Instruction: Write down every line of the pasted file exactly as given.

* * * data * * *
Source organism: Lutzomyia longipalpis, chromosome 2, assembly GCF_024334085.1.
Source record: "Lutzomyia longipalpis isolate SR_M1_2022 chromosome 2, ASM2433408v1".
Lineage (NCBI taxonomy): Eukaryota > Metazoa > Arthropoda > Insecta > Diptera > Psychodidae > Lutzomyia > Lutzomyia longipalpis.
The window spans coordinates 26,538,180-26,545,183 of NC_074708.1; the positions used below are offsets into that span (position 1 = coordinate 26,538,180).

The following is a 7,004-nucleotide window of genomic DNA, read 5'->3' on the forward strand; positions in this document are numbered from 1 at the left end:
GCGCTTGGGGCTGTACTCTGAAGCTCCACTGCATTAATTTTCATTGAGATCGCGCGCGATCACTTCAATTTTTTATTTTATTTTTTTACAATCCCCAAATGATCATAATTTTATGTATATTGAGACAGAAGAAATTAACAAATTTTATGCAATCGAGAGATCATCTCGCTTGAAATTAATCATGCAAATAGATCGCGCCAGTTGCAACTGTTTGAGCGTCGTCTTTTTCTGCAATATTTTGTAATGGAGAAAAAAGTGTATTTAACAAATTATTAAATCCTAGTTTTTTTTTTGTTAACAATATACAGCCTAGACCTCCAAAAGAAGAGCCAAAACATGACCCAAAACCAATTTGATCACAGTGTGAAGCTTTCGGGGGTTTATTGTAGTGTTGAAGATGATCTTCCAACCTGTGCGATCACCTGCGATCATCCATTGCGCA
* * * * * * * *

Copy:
Source organism: Lutzomyia longipalpis, chromosome 2, assembly GCF_024334085.1.
Source record: "Lutzomyia longipalpis isolate SR_M1_2022 chromosome 2, ASM2433408v1".
Lineage (NCBI taxonomy): Eukaryota > Metazoa > Arthropoda > Insecta > Diptera > Psychodidae > Lutzomyia > Lutzomyia longipalpis.
The window spans coordinates 26,538,180-26,545,183 of NC_074708.1; the positions used below are offsets into that span (position 1 = coordinate 26,538,180).

The following is a 7,004-nucleotide window of genomic DNA, read 5'->3' on the forward strand; positions in this document are numbered from 1 at the left end:
GCGCTTGGGGCTGTACTCTGAAGCTCCACTGCATTAATTTTCATTGAGATCGCGCGCGATCACTTCAATTTTTTATTTTATTTTTTTACAATCCCCAAATGATCATAATTTTATGTATATTGAGACAGAAGAAATTAACAAATTTTATGCAATCGAGAGATCATCTCGCTTGAAATTAATCATGCAAATAGATCGCGCCAGTTGCAACTGTTTGAGCGTCGTCTTTTTCTGCAATATTTTGTAATGGAGAAAAAAGTGTATTTAACAAATTATTAAATCCTAGTTTTTTTTTTGTTAACAATATACAGCCTAGACCTCCAAAAGAAGAGCCAAAACATGACCCAAAACCAATTTGATCACAGTGTGAAGCTTTCGGGGGTTTATTGTAGTGTTGAAGATGATCTTCCAACCTGTGCGATCACCTGCGATCATCCATTGCGCA